Recalling the complex ‘Splendid Splinter’
BTHE KID: THE IMMORTAL LIFE OF TED WILLIAMS By Ben Bradlee Jr.
iographers all too often either fall in love with their subject or wind up hating the person so much that the book becomes a difficult-toread hatchet job. Balance and nuance are increasingly rare commodities in contemporary nonfiction, and for that matter in society overall.
That’s why “The Kid: The Immortal Life of Ted Williams” is such a delight. While Williams’ legendary baseball career and soap opera-worthy off-field life have been written about extensively, this extraordinarily evenhanded book sheds new light on the subject. Ben Bradlee Jr. grew up a fan of the Hall of Fame ballplayer, but his admiration doesn’t prevent him from producing a book that deals with the totality of Williams’ life and depict him as a (mostly) likable flawed giant.
“Ted was an original; not a traditional, modest, self-effacing hero, but brash, profane, outspoken and guileless. Self-taught and inquiring, he excelled as a Marine fighter pilot and became one of the most accomplished fishermen in the world. For better or worse, he was always his own man, never a phony — characteristics that helped him outlast his critics and win widespread affection and admiration as he aged,” the author writes.
Mr. Bradlee, an award-winning former reporter and deputy managing editor of The Boston Globe, isn’t a sports journalist. That isn’t a disadvantage in this case because the author’s investigative and interviewing prowess help him break new ground, especially on the parts of Williams’ life that were not always extensively covered.
Occasionally, the book gets bogged down in minutiae, and at times one wishes his editor had used a “delete” key a bit more often. However, the elegance of the writing and the flow of the narrative makes up for that most of the time.
There isn’t much new to uncover about Williams’ playing days and, in fact, the sections about baseball are in some ways the least interesting. However, students of the game will enjoy revisiting his extraordinary feats as a hitter that made him a favorite of fans and the scourge of every pitcher who ever faced him. During his career (from 1939 to 1960 minus several seasons missed for military service), he hit .400 or higher during three seasons and had a lifetime average of .344. He won every award possible for a hitter to win and was the most visible player on the Boston Red Sox. The ultimate team prize in the game, a World Series championship, eluded the team during Williams’ tenure, and his performance during his one appearance in the Fall Classic was mediocre. Off the field, it was a different story. Williams, who grew up in a broken home and had parents who neglected him, would have similar problems with his own family. He would marry and divorce three times and was often verbally abusive to his wives and his children. He blew hot and cold with his children, several of whom spoke for the first time about their family dynamics to Mr. Bradlee. The children were quick to excuse their father’s behavior.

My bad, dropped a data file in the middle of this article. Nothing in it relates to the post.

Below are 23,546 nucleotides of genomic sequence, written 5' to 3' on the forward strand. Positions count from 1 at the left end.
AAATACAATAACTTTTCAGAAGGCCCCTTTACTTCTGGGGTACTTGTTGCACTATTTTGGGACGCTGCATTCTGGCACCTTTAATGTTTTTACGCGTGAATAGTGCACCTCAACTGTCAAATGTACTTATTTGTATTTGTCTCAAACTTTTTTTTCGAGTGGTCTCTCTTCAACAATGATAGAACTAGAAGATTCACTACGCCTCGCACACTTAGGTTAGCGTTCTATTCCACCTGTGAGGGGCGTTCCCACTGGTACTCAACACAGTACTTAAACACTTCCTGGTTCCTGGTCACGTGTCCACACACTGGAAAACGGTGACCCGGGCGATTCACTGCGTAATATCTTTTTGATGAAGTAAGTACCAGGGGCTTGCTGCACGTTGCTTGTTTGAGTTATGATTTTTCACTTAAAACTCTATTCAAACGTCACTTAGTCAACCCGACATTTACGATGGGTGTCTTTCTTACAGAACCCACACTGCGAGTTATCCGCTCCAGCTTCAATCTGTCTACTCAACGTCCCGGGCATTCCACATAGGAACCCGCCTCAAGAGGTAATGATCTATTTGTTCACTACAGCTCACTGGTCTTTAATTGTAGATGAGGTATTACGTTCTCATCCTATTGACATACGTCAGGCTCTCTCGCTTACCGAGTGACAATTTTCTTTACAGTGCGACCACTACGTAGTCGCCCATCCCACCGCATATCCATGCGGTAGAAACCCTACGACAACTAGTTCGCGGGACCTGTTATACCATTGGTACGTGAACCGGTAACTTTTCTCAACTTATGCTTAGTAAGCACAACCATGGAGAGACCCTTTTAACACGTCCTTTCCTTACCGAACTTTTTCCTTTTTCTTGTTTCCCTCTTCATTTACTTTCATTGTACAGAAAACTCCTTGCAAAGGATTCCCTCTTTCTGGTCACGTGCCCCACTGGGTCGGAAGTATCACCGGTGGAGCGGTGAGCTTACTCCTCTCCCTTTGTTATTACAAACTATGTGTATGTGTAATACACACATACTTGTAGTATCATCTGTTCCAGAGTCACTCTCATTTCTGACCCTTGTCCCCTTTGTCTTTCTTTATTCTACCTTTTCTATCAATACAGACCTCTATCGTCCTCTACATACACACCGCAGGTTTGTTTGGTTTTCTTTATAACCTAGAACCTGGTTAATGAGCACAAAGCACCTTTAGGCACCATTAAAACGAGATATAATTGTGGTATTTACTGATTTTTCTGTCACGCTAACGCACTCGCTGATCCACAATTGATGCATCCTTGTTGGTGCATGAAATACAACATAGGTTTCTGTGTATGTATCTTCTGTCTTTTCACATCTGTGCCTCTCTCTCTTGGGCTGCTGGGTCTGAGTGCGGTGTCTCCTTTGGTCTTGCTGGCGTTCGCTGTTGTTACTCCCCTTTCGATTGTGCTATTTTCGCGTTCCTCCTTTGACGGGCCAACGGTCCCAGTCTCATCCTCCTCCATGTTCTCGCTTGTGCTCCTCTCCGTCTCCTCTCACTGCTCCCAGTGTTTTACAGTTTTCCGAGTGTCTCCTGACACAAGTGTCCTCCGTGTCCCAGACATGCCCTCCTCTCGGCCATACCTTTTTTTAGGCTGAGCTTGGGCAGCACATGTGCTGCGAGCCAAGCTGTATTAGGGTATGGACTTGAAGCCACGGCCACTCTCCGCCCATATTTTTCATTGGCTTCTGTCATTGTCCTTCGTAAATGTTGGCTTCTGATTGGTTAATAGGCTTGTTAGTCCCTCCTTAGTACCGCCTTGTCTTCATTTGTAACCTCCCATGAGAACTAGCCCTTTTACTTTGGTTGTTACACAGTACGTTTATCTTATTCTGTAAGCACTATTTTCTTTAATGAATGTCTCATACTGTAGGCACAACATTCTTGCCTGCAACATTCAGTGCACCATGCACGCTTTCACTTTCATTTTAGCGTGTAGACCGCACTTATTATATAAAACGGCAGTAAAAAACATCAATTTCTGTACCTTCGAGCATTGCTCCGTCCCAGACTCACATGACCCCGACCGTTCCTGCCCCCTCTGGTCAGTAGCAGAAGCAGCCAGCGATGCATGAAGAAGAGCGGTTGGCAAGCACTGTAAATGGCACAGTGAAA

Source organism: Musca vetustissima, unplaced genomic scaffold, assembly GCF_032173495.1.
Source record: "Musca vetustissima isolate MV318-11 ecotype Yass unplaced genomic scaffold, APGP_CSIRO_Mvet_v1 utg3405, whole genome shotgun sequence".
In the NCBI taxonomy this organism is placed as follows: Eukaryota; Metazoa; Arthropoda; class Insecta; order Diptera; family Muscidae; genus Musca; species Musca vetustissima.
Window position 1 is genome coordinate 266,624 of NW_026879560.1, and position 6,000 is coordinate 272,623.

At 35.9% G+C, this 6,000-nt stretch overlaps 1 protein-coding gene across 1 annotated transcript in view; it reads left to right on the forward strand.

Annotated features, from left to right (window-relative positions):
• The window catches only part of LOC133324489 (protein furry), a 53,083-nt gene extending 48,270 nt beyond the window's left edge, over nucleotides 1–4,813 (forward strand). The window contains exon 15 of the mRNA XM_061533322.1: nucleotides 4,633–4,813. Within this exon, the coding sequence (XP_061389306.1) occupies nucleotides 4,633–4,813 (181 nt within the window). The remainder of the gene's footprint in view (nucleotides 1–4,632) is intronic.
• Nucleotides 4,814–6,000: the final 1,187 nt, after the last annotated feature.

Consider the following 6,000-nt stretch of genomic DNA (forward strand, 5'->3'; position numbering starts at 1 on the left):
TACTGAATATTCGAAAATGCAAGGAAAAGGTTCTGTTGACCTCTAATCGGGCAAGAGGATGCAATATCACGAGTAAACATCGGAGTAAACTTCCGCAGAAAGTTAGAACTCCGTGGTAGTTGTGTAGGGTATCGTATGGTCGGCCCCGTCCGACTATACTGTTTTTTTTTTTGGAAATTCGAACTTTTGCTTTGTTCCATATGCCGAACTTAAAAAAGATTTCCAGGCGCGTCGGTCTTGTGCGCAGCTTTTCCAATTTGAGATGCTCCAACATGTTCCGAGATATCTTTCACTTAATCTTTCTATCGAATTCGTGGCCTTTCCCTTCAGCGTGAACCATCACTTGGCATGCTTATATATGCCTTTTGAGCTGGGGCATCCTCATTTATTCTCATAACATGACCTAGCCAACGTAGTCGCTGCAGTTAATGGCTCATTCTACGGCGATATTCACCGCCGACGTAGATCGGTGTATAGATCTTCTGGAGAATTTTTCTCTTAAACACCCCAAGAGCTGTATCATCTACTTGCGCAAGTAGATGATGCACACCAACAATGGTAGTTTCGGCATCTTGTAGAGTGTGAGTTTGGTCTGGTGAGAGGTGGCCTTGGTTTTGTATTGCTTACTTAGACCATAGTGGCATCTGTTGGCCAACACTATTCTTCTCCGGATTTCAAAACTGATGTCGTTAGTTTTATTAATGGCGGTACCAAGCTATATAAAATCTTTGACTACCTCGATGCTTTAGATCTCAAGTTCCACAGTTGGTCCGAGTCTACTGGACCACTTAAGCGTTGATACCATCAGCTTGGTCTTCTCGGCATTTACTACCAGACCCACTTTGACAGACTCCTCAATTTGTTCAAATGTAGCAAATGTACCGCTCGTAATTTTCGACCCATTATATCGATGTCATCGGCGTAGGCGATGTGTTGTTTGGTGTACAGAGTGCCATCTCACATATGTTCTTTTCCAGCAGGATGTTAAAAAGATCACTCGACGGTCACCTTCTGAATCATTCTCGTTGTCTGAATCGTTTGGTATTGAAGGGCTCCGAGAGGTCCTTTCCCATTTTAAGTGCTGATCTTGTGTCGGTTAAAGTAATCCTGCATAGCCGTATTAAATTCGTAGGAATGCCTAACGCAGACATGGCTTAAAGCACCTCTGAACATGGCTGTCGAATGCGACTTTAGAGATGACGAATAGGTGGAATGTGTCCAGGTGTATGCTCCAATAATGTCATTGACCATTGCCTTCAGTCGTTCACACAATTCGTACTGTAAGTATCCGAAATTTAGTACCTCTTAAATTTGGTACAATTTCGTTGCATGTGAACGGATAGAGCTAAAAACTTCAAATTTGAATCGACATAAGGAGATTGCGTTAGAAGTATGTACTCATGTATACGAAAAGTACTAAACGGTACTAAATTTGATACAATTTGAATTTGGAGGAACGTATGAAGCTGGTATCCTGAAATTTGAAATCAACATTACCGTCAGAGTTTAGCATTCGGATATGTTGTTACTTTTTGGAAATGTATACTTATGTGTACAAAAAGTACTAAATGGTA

“Claudia [the youngest of Mr. Williams’ three children] thought she understood how her father’s mind worked. She learned to let him vent, even if she was bearing the brunt of one of his outbursts. ‘I don’t think I have a moment in my mind that I can think of right now where I resented my father. Maybe for a brief second I’d be like, ‘Why is he doing this? Why?’ I can remember when he would get mad or scream at me and say something. I’d be like, ‘Dad why are you doing this? Settle down. Don’t be so mad! It’s no big deal,’” Mr. Bradlee writes.
Williams’ only son, John Henry, caused him the most grief. Williams made up for his neglectful parenting by going into business with him. The businesses encompassed sports memorabilia, an Internet connection company and (without Ted’s knowledge) pornography. The younger Williams exploited his father’s fame and blew through lots of money.
The younger Williams’ most enduring legacy was ignoring the wishes of his father and rather than having his ashes spread over the Gulf of Mexico when Williams died in 2002, he took the body to Arizona to have it frozen and preserved (the technical term being cryonic suspension). While that process bothered and repulsed many fans, John Henry and Claudia didn’t back down and said that, in fact, the elder Williams was OK with the decision. Mr. Bradlee conjectures that “the decision seemed less about exploitation than it was about not wanting to let go.” That kind of analysis, based on prodigious research, makes “The Kid: The Immortal Life of Ted Williams” a pleasure to read and a valuable addition to the subgenre of baseball books jokingly called Kidlit. Claude R. Marx is writing a biography of William Howard Taft.